Officials generally describe three camps inside the administration on the hydroxychloroquine debate: One group of Trump devotees, like Navarro and other policy advisers and outside allies, who fully support the president’s belief that the drugs represent a viable path to rapidly controlling the outbreak…

Meanwhile, officials in a second group, such as Surgeon General Jerome Adams and Food and Drug Administration Commissioner Stephen Hahn, are willing to entertain the possibility that the drugs work — given the lack of other existing treatments — but stress that the decision should be made between a doctor and a patient…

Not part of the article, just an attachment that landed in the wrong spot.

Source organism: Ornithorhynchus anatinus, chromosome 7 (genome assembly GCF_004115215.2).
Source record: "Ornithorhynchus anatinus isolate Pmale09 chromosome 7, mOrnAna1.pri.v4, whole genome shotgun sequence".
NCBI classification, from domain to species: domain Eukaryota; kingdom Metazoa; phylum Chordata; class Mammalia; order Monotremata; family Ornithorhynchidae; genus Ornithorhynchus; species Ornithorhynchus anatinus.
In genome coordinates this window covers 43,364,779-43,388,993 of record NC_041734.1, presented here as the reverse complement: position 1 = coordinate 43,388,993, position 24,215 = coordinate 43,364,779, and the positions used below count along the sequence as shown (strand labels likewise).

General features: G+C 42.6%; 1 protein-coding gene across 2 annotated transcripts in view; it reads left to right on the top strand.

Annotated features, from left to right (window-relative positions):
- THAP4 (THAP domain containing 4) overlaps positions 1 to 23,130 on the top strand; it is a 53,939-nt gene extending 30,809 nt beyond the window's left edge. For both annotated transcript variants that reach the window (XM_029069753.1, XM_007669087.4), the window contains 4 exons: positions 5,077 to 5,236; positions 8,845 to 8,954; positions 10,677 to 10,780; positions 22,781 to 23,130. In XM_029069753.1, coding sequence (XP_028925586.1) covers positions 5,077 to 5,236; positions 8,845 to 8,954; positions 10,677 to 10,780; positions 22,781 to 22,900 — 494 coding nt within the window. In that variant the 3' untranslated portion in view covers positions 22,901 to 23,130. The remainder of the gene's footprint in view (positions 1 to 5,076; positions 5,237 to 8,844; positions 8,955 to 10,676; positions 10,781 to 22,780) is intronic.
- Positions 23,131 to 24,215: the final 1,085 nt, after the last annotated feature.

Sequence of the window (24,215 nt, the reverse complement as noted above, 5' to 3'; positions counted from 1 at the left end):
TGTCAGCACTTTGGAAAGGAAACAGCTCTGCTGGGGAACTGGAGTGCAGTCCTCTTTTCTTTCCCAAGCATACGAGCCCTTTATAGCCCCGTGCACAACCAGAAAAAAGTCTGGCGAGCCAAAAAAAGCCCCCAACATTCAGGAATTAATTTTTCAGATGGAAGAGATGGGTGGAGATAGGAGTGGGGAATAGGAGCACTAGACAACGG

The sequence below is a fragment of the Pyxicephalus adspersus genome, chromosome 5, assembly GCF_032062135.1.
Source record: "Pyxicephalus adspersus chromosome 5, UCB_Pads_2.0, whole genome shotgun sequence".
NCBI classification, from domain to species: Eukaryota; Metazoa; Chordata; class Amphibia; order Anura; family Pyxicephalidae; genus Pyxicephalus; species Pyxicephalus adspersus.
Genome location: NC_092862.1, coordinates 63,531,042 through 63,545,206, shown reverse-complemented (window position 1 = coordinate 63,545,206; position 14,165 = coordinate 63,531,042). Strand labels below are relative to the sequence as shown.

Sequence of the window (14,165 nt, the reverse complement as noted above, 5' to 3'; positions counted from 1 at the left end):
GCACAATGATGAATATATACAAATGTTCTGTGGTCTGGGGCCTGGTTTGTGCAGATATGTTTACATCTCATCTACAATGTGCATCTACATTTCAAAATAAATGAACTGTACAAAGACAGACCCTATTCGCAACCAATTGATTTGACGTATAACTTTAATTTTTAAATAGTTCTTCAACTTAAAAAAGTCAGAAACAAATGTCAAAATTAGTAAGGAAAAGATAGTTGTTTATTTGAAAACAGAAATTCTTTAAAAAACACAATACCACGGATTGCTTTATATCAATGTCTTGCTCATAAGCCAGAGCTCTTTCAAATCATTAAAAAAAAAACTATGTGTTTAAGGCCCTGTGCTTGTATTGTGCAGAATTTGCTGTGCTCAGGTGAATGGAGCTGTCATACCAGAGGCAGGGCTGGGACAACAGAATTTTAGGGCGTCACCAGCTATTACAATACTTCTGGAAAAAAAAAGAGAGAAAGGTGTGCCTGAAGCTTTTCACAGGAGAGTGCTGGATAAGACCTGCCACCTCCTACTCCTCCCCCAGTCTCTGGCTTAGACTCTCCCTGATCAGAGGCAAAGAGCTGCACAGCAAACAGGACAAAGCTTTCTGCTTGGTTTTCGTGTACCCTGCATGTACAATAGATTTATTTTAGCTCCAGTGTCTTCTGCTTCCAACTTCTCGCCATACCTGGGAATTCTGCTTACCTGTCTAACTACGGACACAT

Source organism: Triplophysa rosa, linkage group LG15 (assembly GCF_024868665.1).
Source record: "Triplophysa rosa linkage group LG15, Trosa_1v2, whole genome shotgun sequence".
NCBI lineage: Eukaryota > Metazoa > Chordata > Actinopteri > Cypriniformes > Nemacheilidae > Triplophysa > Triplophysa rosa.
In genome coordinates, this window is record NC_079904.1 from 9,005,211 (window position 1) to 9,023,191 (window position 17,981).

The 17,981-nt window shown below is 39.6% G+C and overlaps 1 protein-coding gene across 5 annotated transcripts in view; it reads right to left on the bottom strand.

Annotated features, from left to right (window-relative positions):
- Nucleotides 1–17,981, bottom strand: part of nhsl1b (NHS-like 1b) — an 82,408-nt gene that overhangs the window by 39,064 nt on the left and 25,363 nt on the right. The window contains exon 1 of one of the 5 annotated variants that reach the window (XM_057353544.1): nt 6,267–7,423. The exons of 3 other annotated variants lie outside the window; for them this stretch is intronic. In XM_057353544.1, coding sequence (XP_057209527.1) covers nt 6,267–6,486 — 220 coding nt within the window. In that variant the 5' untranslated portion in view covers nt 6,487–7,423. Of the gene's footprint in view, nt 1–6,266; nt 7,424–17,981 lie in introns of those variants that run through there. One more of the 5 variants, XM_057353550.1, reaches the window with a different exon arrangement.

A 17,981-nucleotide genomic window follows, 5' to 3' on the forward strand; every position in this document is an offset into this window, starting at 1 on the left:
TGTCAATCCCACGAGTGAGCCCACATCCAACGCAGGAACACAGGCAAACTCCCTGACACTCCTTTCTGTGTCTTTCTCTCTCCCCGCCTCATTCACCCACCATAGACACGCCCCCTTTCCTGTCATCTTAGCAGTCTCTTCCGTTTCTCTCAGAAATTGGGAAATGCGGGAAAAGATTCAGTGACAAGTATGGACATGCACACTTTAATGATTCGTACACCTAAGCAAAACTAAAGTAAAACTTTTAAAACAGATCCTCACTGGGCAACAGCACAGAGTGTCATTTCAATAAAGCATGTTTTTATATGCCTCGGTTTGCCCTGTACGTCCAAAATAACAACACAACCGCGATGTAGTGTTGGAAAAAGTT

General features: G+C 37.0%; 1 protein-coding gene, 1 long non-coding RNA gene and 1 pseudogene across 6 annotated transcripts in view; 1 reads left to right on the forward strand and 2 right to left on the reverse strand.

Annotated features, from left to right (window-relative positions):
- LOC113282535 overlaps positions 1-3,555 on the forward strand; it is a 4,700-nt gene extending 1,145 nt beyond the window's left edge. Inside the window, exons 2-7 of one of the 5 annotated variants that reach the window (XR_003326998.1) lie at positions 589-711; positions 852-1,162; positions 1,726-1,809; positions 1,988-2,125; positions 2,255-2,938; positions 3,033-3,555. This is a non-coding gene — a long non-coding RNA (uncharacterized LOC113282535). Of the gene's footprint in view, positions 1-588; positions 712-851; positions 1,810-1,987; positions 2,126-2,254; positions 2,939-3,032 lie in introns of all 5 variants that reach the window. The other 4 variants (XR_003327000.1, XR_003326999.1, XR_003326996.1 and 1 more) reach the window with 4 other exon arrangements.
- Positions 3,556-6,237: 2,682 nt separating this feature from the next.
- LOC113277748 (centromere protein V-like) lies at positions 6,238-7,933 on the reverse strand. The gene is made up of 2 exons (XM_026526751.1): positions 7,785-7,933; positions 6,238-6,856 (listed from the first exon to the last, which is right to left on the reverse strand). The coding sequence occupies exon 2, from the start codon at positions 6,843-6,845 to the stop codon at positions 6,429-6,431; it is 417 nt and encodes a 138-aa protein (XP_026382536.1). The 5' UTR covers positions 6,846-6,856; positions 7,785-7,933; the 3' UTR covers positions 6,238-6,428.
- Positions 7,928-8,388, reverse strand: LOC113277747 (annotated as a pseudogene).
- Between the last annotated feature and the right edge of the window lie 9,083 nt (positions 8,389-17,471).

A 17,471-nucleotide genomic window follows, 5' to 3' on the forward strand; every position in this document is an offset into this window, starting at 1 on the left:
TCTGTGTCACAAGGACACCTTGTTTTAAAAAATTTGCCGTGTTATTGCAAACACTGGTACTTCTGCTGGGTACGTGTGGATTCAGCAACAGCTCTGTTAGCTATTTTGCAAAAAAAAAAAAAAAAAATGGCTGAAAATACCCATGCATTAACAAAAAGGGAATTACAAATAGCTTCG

Finally, a third group of officials — like Fauci — have repeatedly taken a tougher line against widespread use of the drugs, urging the president to wait on what clinical trials will reveal. Officials also have grown concerned about the president’s advocacy of combining hydroxychloroquine and zithromax, a treatment that some front-line providers have attempted but could significantly raise the risk of cardiac problems.